The next morning the jazz weirdness hit the fan. The old dear came from out of the shadows and signaled me over to the entrance hall. There she pointed at some pre-historic gardening tools. I foolishly picked up a couple of them and headed out to the garden with her. Through sign language she indicted that I should start working on the overgrown and dismal patch of nature. I made a few cursory chops with the blunt shears before my brother came out and asked what the fuck I was doing. I had no coherent answer to that question. He clearly pointed out that we had paid for a room and we were not obliged to do boy scouting good deeds. So I abandoned the effort and followed my brother back into the apartment. The geriatric got most agitated and started shouting Polish obscenities at us. Her Norman Bates style son had disappeared into the peeling wall paper. It got Chaplinesque as we attempted to cook breakfast while the old woman chased us around proffering the shears and turning off the gas. We took it in turns to distract her as we prepared eggs and bread and danced around the wobbly kitchen table. Eventually we managed to improvise a couple of chipped plates of nourishment and headed off to our room for some respite. We closed the door on the possessed mother. She forced it open and her hands quickly searched for the key in the lock. I grabbed her knobbly hand as my brother swiftly took the key from the lock. Then both of us pushed against the door until the hand finally retreated and we were able to lock her out. After that she kept up a steady stream of loud abuse while we ate our meager rations and discussed the oddity of our predicament.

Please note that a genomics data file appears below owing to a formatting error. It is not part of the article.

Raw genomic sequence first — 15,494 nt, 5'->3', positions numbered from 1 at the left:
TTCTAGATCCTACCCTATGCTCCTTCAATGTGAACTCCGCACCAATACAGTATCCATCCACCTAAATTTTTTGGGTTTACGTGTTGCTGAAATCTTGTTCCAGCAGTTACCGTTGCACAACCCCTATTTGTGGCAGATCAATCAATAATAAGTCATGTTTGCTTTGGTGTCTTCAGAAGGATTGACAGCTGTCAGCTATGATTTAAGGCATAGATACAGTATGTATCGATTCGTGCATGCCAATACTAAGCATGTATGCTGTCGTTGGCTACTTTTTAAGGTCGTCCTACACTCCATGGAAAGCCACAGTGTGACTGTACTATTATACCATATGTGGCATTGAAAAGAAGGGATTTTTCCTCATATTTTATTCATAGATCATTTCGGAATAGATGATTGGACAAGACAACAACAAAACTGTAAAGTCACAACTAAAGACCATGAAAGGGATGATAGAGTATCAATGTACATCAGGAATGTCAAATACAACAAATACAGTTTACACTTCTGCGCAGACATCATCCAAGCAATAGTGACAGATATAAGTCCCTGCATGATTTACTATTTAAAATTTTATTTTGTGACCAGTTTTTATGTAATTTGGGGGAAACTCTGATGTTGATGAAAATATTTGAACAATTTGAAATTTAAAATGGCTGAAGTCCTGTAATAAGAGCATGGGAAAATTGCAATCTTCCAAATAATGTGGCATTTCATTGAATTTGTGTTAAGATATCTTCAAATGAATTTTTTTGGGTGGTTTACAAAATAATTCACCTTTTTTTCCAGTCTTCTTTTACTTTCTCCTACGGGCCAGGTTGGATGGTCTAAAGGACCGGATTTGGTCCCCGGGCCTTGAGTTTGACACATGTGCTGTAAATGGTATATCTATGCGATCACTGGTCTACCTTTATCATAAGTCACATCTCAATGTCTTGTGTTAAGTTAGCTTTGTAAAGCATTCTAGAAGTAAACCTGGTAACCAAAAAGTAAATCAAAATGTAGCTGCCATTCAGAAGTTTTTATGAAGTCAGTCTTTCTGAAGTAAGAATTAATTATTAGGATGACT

The dissonance showed no signs of breaking into a calming melody. So we hastily packed up our things with the intention of making a break for freedom. As we exited the room, Psycho son appeared on the scene demanding that day’s rent. It became apparent at that point that he hadn’t informed his mum about the cash we were giving him and she was under some interesting illusions as to the purpose of our sojourn. My brother, who is a tough nut, towered over our host’s pathetic hunched frame and improvised some choice insults before telling him to go fuck himself and we were out of there and Norman was none the richer for the experience.

Back on the streets of suburbia it was apparent that a new progression to the jazz piece had been started. So we went with it. One night in the jazz city was all were apparently going to get. It was back to the rhythm of our thumbs and the syncopation of passing cars. We made it that day to a small holiday resort in the Tatra Mountains called Zakopane. It pretty much rained constantly. The following day we hiked up to Morskie Oko lake in the perpetual drizzle. We had on our rain kit and boots; the Poles who we encountered were uniformly ill-prepared. They wore tight jeans and insubstantial slip on shoes. We were torn between admiring their forbearance and laughing at their unsuitable attire. That evening we went into town to witness the spectacle of dozens of youths stumbling around clutching half empty bottles of vodka. They seemed to have no regard for the weather or their health. We joined in the self abuse and bought two ridiculously cheap bottles of cherry vodka and went back to the campsite. Needless to say it all ended in vomit.

The next morning we packed up the tent in the rain and sat under a gazebo waiting for the weather to change.

The tune of our travels in Europe could be extended with more solos and set pieces but I prefer to wind down the performance. We made it to Germany. On the way we got a lift from a country doctor who grew weed and got paid in eggs by the local farming community. In Germany we got frighteningly fast lifts down the autobahns and made it to a friend’s flat in Berlin. She wasn’t in. We cooked food in the nearby park and waited. Luckily, she eventually showed up. My brother stayed a few more days in Berlin before catching a National Express bus back home. I stayed on a few more weeks and got romantic with the German girl. She introduced me to the dubious pleasures of public nudism and the more obvious pleasures of Hamburg traveler sites. It was a fine and poignant note to end our jazz travels. By the time I was on the bus home I was missing the music and a little bit in love.